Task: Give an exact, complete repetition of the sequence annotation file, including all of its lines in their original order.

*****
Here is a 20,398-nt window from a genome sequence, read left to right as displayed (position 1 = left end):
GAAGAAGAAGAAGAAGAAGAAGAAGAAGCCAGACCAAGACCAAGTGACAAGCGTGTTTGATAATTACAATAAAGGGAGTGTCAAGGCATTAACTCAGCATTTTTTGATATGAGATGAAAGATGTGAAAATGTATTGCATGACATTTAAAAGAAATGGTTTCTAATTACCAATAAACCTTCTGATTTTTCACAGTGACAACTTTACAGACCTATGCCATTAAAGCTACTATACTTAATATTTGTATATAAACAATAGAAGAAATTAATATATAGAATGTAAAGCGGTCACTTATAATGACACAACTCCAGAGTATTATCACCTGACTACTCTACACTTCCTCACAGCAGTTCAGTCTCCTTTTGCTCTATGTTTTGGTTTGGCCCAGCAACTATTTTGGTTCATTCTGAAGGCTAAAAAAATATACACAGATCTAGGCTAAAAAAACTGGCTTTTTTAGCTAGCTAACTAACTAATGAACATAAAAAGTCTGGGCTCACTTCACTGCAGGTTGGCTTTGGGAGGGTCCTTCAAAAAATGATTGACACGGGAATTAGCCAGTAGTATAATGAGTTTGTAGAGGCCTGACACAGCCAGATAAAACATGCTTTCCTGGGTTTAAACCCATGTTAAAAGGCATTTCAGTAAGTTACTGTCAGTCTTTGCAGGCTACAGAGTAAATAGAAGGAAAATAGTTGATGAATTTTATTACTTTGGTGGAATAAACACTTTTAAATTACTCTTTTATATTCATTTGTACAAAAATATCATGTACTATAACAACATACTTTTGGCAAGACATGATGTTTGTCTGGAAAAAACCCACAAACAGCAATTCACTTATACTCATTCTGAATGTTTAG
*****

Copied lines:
Here is a 20,398-nt window from a genome sequence, read left to right as displayed (position 1 = left end):
GAAGAAGAAGAAGAAGAAGAAGAAGAAGCCAGACCAAGACCAAGTGACAAGCGTGTTTGATAATTACAATAAAGGGAGTGTCAAGGCATTAACTCAGCATTTTTTGATATGAGATGAAAGATGTGAAAATGTATTGCATGACATTTAAAAGAAATGGTTTCTAATTACCAATAAACCTTCTGATTTTTCACAGTGACAACTTTACAGACCTATGCCATTAAAGCTACTATACTTAATATTTGTATATAAACAATAGAAGAAATTAATATATAGAATGTAAAGCGGTCACTTATAATGACACAACTCCAGAGTATTATCACCTGACTACTCTACACTTCCTCACAGCAGTTCAGTCTCCTTTTGCTCTATGTTTTGGTTTGGCCCAGCAACTATTTTGGTTCATTCTGAAGGCTAAAAAAATATACACAGATCTAGGCTAAAAAAACTGGCTTTTTTAGCTAGCTAACTAACTAATGAACATAAAAAGTCTGGGCTCACTTCACTGCAGGTTGGCTTTGGGAGGGTCCTTCAAAAAATGATTGACACGGGAATTAGCCAGTAGTATAATGAGTTTGTAGAGGCCTGACACAGCCAGATAAAACATGCTTTCCTGGGTTTAAACCCATGTTAAAAGGCATTTCAGTAAGTTACTGTCAGTCTTTGCAGGCTACAGAGTAAATAGAAGGAAAATAGTTGATGAATTTTATTACTTTGGTGGAATAAACACTTTTAAATTACTCTTTTATATTCATTTGTACAAAAATATCATGTACTATAACAACATACTTTTGGCAAGACATGATGTTTGTCTGGAAAAAACCCACAAACAGCAATTCACTTATACTCATTCTGAATGTTTAG